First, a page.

A change in perspective is warranted

Published 9:14 pm Friday, March 6, 2015

Your Turn

By Dr. William A. Scott

As a new resident of ‘Western Tidewater’ I thoroughly enjoyed reading “Progress 2015, The 20 Most Significant Events In Western Tidewater History,” dated Feb. 22, 2015. Each article was extremely enlightening to me and gave me a good feeling that my decision to move here was indeed a good (choice). I’ve been here now for about two and a half year and each day I learn something new or am exposed to culture trends unbeknownst — some challenging, most gratifyingly pleasant.

What I’ve noticed most about some of the events mentioned in the ‘progress report’ was the ideological perspective — namely these eight: 20, 18, 17, 16, 15, 10, 7, and 2. Each article depicted a particular ideological point-of-view which I don’t doubt to be thoroughly factually accurate, but nonetheless exhibits a bias in favor of that point-of-view. The Civil War (20) article speaks to “a destitute village, cleared of its assets of slaves and money” suggesting that the Civil War was more about economics than human morality. The Nottoway Indians article also illustrates a bias toward “encroachment of tribal lands” that has dwindled the once tribal lands that encompassed Dinwiddie, Isle of Wight, Southampton, Surry and Sussex counties down to a small six-mile box and a smaller three-mile circle both in Southampton county. Article 17 (State Prison) tells us that operating a prison was extremely profitable to the state, especially if they could be privatized as some have done within the Department of Correction nation-wide. The ‘first black mayor of Franklin’ did shed a glimmer of light on the majority viewpoint, as it acknowledged the falsehood of the post-racial society. The Big Red Machine illustrates the same majority biases that were “in play” 30 years ago where schools were forced to integrate. Nowadays, non-integration (a noticeable reversal) has happened in nearly all county schools. Article 10 gets us back to the Meherrin and Nottoway Indians being forced into reservations as the plantation society with its slavery systems grew.

These significant events, as told, show a distinct ideological bias perspective of the teller of the event. My assessment was solidified when I read article seven, called Desegregation. The article may have been factually true but the history of that era doesn’t support it. What really caught my attention was the picture of the Hayden High School students standing on the steps. The caption of the picture says, “This photo was taken on the last day of school at Hayden High in June 1962.” When I first read it, I questioned the date since my wife attended Hayden and graduated in 1965. It was the last day of school at Hayden for that year instead of being the very last day of school at that school. That to me was a clear case of perhaps unintended deception.

That gets me to number two — Nat Turner. Words mean something. They frame a body of thought that agrees, disagrees or remain noncommittal (fence rider). Likewise, to parse rebellion conjugates a host of meanings; revolt, uprising, insurgence, upheaval, mutiny, revolution and insurrection. Each has its principle nuance but all relate to a preconceived “wrong that the rebellion was trying to right.” These preconceived notions are founded on a defiance of authority, non-accepted oral codes, or rejection of social conventions (social convention is a set of agreed, stipulated, or generally accepted standards, norms, social norms, or criteria, often taking the form of a custom). Such was the slave system that Nat Turner tried to eradicate. With this ‘point-of-view’ as the backdrop, the actions of the slave uprising justified Turner’s and his band of ‘freedom seekers’ efforts.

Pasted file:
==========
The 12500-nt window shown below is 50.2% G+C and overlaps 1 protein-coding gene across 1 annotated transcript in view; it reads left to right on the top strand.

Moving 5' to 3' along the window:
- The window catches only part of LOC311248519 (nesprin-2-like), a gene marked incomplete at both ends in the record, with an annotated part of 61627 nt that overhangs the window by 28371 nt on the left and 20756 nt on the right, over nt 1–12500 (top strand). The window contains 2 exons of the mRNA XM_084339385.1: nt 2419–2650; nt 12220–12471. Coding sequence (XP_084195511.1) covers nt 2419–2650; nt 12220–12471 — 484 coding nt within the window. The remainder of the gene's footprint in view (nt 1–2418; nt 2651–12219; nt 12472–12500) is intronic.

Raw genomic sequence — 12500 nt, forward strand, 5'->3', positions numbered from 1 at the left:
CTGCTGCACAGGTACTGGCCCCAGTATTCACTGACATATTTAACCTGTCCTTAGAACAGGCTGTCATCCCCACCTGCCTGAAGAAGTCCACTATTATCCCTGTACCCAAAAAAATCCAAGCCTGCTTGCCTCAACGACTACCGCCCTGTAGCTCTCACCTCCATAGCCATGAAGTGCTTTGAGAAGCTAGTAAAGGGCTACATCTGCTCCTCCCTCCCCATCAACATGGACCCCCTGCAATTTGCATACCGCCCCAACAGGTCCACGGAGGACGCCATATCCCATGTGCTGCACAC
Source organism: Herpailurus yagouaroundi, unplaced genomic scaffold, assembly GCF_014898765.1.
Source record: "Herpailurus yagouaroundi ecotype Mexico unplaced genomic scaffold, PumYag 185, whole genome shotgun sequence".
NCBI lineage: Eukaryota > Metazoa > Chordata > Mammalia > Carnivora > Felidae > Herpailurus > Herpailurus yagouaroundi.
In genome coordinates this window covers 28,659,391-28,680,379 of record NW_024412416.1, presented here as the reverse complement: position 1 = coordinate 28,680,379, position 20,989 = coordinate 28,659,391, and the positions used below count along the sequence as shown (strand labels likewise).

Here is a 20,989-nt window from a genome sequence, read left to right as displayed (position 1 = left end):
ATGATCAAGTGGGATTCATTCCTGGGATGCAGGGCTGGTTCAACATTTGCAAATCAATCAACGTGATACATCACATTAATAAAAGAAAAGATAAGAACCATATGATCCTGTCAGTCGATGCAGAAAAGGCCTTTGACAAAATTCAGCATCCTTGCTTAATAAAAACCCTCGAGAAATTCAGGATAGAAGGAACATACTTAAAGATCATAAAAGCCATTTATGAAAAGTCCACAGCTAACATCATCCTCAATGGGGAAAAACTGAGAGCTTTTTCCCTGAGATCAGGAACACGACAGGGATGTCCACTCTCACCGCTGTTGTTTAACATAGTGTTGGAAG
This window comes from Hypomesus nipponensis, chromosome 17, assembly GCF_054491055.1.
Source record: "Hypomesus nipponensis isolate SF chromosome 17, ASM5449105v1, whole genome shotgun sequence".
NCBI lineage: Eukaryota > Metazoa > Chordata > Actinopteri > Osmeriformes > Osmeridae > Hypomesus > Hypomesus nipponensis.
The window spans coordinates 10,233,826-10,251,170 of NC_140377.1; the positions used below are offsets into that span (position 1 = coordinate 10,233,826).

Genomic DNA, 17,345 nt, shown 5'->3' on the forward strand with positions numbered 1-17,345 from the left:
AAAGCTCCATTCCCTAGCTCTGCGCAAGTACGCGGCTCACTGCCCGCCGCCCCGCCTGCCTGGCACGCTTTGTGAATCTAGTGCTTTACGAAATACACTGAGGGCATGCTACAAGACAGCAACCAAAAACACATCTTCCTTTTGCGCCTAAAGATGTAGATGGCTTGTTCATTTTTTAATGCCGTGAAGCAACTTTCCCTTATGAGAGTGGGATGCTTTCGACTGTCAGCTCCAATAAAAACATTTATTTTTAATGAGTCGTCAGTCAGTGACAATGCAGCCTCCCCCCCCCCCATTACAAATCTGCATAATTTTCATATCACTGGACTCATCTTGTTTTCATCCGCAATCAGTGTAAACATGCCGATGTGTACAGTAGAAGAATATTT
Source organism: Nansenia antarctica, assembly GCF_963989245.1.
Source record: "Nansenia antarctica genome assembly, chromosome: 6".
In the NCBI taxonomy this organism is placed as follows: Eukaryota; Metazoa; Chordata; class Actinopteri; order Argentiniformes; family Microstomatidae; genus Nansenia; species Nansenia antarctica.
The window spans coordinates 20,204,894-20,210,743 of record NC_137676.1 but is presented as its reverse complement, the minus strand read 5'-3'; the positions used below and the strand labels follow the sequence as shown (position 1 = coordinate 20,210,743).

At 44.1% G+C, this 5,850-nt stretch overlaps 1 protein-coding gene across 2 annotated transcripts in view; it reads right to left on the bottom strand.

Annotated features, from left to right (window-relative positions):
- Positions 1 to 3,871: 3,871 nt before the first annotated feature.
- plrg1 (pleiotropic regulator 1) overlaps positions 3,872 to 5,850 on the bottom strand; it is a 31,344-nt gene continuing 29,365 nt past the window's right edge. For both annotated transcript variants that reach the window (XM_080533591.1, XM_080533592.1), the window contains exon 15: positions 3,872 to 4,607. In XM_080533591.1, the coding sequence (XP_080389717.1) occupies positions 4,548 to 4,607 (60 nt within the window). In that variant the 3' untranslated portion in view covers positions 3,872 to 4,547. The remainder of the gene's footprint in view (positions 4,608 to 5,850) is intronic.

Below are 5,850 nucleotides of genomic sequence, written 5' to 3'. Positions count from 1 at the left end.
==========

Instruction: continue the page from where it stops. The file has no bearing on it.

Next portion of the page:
The repercussion of this rebellion and its effect on the black community haunts us still. The article paints a gloomy picture of what followed the capture of rebelling slaves and their leader, Rev. Nat Turner, the prophet — an act of physical as well as psychological terrorism. Today we reject the beheading of people captured by ISIS in the Middle East, yet that is actually what happened to Nat Turner and much more. After hanging him, i.e., after he was dead, his body was flayed (meaning whipped and skinned), beheaded, quartered (also meaning chopped and sliced into pieces) and scattered throughout the county. To put down any future thought of revolt, Virginia enacted a set of agreed and stipulated criteria that was tantamount to terrorism of the slave population in the state. Other states, both north and south, followed the precedent. Seems we, as a nation, are still ratifying those physical and psychological intimidations. Most assuredly, a change in our ideological perspective is needed!

Dr. William A. Scott is retired from the National Security Agency of the Department of Defense. Since his retirement, he has served as an adjunct professor for Washington Bible College/Capital Bible Seminary and Executive Director and Academic Dean for Triangle Bible Institute of Triangle, Virginia. He is currently serving as the Youth Ministry Director of Shiloh Missionary Baptist Church, Boykins, Virginia.